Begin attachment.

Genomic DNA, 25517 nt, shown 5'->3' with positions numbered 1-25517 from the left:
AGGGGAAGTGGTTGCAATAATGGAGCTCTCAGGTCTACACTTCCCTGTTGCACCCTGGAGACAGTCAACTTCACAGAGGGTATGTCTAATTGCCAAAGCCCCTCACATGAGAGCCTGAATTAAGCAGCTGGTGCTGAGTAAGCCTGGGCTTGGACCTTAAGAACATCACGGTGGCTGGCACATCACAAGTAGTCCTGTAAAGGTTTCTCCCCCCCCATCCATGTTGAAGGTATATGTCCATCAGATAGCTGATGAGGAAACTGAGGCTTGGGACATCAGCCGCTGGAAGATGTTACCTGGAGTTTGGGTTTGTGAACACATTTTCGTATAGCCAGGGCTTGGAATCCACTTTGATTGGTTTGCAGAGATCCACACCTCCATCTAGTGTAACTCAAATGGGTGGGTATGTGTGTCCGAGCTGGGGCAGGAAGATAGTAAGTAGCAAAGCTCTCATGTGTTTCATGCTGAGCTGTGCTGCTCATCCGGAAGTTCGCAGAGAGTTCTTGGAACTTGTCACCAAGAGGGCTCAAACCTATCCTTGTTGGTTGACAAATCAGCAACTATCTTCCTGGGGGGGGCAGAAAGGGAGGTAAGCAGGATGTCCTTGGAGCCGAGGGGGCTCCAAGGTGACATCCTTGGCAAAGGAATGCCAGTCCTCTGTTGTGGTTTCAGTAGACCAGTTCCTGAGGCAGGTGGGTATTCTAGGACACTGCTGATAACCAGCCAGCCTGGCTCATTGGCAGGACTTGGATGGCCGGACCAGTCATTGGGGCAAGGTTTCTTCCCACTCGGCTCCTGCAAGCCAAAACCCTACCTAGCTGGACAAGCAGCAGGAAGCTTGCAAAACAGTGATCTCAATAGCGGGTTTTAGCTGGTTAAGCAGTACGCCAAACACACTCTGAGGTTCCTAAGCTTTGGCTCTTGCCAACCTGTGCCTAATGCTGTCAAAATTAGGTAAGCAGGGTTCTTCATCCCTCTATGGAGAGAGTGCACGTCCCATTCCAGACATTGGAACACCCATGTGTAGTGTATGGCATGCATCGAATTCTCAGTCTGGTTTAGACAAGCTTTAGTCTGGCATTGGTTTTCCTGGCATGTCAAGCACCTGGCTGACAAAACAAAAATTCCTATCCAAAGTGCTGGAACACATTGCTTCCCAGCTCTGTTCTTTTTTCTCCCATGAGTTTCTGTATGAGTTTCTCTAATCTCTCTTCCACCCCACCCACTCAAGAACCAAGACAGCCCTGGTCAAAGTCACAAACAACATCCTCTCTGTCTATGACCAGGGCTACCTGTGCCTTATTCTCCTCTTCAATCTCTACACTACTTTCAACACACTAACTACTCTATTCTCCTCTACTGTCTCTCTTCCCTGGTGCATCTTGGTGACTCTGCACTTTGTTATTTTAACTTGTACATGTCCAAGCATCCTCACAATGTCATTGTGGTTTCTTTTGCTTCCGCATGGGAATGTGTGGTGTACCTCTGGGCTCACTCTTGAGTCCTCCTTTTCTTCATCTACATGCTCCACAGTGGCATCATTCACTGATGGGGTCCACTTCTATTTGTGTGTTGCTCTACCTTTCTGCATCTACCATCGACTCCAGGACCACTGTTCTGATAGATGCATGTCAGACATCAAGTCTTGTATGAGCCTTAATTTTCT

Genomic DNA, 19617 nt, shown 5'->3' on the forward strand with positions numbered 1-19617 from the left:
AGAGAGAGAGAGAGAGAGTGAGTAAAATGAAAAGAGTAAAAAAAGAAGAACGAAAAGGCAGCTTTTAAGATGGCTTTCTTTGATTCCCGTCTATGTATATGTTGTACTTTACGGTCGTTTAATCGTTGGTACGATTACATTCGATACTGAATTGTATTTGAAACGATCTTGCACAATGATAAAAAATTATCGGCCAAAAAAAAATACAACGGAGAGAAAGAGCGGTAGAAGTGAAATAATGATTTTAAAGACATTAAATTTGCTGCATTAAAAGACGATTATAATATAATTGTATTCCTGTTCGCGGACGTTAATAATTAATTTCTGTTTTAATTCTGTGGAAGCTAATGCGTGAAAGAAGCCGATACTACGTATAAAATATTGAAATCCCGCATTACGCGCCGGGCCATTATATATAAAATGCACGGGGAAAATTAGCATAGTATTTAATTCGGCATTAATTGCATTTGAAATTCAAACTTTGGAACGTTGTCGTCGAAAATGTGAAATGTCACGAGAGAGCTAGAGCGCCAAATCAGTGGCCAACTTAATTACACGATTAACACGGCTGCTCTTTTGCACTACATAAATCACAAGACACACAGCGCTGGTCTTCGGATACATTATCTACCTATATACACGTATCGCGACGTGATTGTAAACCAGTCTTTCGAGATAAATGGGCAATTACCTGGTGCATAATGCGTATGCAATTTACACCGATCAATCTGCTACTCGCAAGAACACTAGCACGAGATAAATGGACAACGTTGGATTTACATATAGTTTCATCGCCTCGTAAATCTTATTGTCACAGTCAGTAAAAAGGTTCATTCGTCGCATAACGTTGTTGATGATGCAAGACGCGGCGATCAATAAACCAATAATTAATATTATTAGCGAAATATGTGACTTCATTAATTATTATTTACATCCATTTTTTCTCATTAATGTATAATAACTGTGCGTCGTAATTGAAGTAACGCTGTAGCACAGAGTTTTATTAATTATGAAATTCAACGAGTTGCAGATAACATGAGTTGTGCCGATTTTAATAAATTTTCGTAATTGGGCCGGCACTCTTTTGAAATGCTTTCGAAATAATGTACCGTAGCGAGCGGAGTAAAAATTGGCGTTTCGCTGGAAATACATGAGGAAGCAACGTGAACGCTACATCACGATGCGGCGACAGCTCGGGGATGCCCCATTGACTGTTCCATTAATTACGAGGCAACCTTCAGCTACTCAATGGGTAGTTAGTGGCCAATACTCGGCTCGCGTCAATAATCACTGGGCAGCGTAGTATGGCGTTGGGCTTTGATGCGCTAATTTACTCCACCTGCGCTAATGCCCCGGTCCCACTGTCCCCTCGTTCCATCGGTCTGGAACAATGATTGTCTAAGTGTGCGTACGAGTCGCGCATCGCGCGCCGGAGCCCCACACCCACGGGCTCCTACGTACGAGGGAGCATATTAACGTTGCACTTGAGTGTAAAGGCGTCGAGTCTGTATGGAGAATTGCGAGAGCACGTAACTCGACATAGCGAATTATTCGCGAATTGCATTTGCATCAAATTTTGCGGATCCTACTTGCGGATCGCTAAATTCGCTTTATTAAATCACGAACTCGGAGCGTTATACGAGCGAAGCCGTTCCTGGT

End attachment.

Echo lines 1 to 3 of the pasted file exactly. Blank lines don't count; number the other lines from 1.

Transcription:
Genomic DNA, 25517 nt, shown 5'->3' with positions numbered 1-25517 from the left:
AGGGGAAGTGGTTGCAATAATGGAGCTCTCAGGTCTACACTTCCCTGTTGCACCCTGGAGACAGTCAACTTCACAGAGGGTATGTCTAATTGCCAAAGCCCCTCACATGAGAGCCTGAATTAAGCAGCTGGTGCTGAGTAAGCCTGGGCTTGGACCTTAAGAACATCACGGTGGCTGGCACATCACAAGTAGTCCTGTAAAGGTTTCTCCCCCCCCATCCATGTTGAAGGTATATGTCCATCAGATAGCTGATGAGGAAACTGAGGCTTGGGACATCAGCCGCTGGAAGATGTTACCTGGAGTTTGGGTTTGTGAACACATTTTCGTATAGCCAGGGCTTGGAATCCACTTTGATTGGTTTGCAGAGATCCACACCTCCATCTAGTGTAACTCAAATGGGTGGGTATGTGTGTCCGAGCTGGGGCAGGAAGATAGTAAGTAGCAAAGCTCTCATGTGTTTCATGCTGAGCTGTGCTGCTCATCCGGAAGTTCGCAGAGAGTTCTTGGAACTTGTCACCAAGAGGGCTCAAACCTATCCTTGTTGGTTGACAAATCAGCAACTATCTTCCTGGGGGGGGCAGAAAGGGAGGTAAGCAGGATGTCCTTGGAGCCGAGGGGGCTCCAAGGTGACATCCTTGGCAAAGGAATGCCAGTCCTCTGTTGTGGTTTCAGTAGACCAGTTCCTGAGGCAGGTGGGTATTCTAGGACACTGCTGATAACCAGCCAGCCTGGCTCATTGGCAGGACTTGGATGGCCGGACCAGTCATTGGGGCAAGGTTTCTTCCCACTCGGCTCCTGCAAGCCAAAACCCTACCTAGCTGGACAAGCAGCAGGAAGCTTGCAAAACAGTGATCTCAATAGCGGGTTTTAGCTGGTTAAGCAGTACGCCAAACACACTCTGAGGTTCCTAAGCTTTGGCTCTTGCCAACCTGTGCCTAATGCTGTCAAAATTAGGTAAGCAGGGTTCTTCATCCCTCTATGGAGAGAGTGCACGTCCCATTCCAGACATTGGAACACCCATGTGTAGTGTATGGCATGCATCGAATTCTCAGTCTGGTTTAGACAAGCTTTAGTCTGGCATTGGTTTTCCTGGCATGTCAAGCACCTGGCTGACAAAACAAAAATTCCTATCCAAAGTGCTGGAACACATTGCTTCCCAGCTCTGTTCTTTTTTCTCCCATGAGTTTCTGTATGAGTTTCTCTAATCTCTCTTCCACCCCACCCACTCAAGAACCAAGACAGCCCTGGTCAAAGTCACAAACAACATCCTCTCTGTCTATGACCAGGGCTACCTGTGCCTTATTCTCCTCTTCAATCTCTACACTACTTTCAACACACTAACTACTCTATTCTCCTCTACTGTCTCTCTTCCCTGGTGCATCTTGGTGACTCTGCACTTTGTTATTTTAACTTGTACATGTCCAAGCATCCTCACAATGTCATTGTGGTTTCTTTTGCTTCCGCATGGGAATGTGTGGTGTACCTCTGGGCTCACTCTTGAGTCCTCCTTTTCTTCATCTACATGCTCCACAGTGGCATCATTCACTGATGGGGTCCACTTCTATTTGTGTGTTGCTCTACCTTTCTGCATCTACCATCGACTCCAGGACCACTGTTCTGATAGATGCATGTCAGACATCAAGTCTTGTATGAGCCTTAATTTTCT

Genomic DNA, 19617 nt, shown 5'->3' on the forward strand with positions numbered 1-19617 from the left: